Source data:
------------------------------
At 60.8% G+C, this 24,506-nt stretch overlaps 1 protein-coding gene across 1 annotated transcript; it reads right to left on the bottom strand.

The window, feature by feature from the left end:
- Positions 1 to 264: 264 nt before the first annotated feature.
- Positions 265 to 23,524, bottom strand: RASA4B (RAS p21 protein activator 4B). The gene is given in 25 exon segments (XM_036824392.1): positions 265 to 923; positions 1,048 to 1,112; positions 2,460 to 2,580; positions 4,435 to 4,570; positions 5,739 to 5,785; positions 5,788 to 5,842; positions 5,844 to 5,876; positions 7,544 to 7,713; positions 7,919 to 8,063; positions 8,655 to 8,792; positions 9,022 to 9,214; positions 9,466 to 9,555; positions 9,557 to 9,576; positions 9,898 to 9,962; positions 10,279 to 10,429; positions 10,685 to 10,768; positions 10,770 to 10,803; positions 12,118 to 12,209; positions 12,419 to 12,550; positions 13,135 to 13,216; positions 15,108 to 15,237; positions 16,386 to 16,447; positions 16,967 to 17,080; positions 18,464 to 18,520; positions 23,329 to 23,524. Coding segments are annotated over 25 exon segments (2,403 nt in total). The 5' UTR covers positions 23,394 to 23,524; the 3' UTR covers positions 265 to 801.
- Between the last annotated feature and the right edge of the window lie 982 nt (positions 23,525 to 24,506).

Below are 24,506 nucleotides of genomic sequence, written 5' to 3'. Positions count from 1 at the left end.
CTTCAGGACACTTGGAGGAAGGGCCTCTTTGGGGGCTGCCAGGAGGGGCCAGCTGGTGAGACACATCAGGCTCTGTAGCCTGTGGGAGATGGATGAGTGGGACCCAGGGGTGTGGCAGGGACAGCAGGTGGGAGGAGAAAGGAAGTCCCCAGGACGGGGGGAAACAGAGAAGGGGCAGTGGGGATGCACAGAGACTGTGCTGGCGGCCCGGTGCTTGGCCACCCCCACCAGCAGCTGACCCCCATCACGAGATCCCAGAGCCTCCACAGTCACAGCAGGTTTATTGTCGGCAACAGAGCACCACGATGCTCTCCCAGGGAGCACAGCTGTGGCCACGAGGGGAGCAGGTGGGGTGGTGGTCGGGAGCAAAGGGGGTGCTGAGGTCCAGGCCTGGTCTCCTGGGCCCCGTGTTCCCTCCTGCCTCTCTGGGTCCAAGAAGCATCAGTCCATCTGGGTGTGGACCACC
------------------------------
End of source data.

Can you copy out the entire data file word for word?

At 60.8% G+C, this 24,506-nt stretch overlaps 1 protein-coding gene across 1 annotated transcript; it reads right to left on the bottom strand.

The window, feature by feature from the left end:
- Positions 1 to 264: 264 nt before the first annotated feature.
- Positions 265 to 23,524, bottom strand: RASA4B (RAS p21 protein activator 4B). The gene is given in 25 exon segments (XM_036824392.1): positions 265 to 923; positions 1,048 to 1,112; positions 2,460 to 2,580; positions 4,435 to 4,570; positions 5,739 to 5,785; positions 5,788 to 5,842; positions 5,844 to 5,876; positions 7,544 to 7,713; positions 7,919 to 8,063; positions 8,655 to 8,792; positions 9,022 to 9,214; positions 9,466 to 9,555; positions 9,557 to 9,576; positions 9,898 to 9,962; positions 10,279 to 10,429; positions 10,685 to 10,768; positions 10,770 to 10,803; positions 12,118 to 12,209; positions 12,419 to 12,550; positions 13,135 to 13,216; positions 15,108 to 15,237; positions 16,386 to 16,447; positions 16,967 to 17,080; positions 18,464 to 18,520; positions 23,329 to 23,524. Coding segments are annotated over 25 exon segments (2,403 nt in total). The 5' UTR covers positions 23,394 to 23,524; the 3' UTR covers positions 265 to 801.
- Between the last annotated feature and the right edge of the window lie 982 nt (positions 23,525 to 24,506).

Below are 24,506 nucleotides of genomic sequence, written 5' to 3'. Positions count from 1 at the left end.
CTTCAGGACACTTGGAGGAAGGGCCTCTTTGGGGGCTGCCAGGAGGGGCCAGCTGGTGAGACACATCAGGCTCTGTAGCCTGTGGGAGATGGATGAGTGGGACCCAGGGGTGTGGCAGGGACAGCAGGTGGGAGGAGAAAGGAAGTCCCCAGGACGGGGGGAAACAGAGAAGGGGCAGTGGGGATGCACAGAGACTGTGCTGGCGGCCCGGTGCTTGGCCACCCCCACCAGCAGCTGACCCCCATCACGAGATCCCAGAGCCTCCACAGTCACAGCAGGTTTATTGTCGGCAACAGAGCACCACGATGCTCTCCCAGGGAGCACAGCTGTGGCCACGAGGGGAGCAGGTGGGGTGGTGGTCGGGAGCAAAGGGGGTGCTGAGGTCCAGGCCTGGTCTCCTGGGCCCCGTGTTCCCTCCTGCCTCTCTGGGTCCAAGAAGCATCAGTCCATCTGGGTGTGGACCACC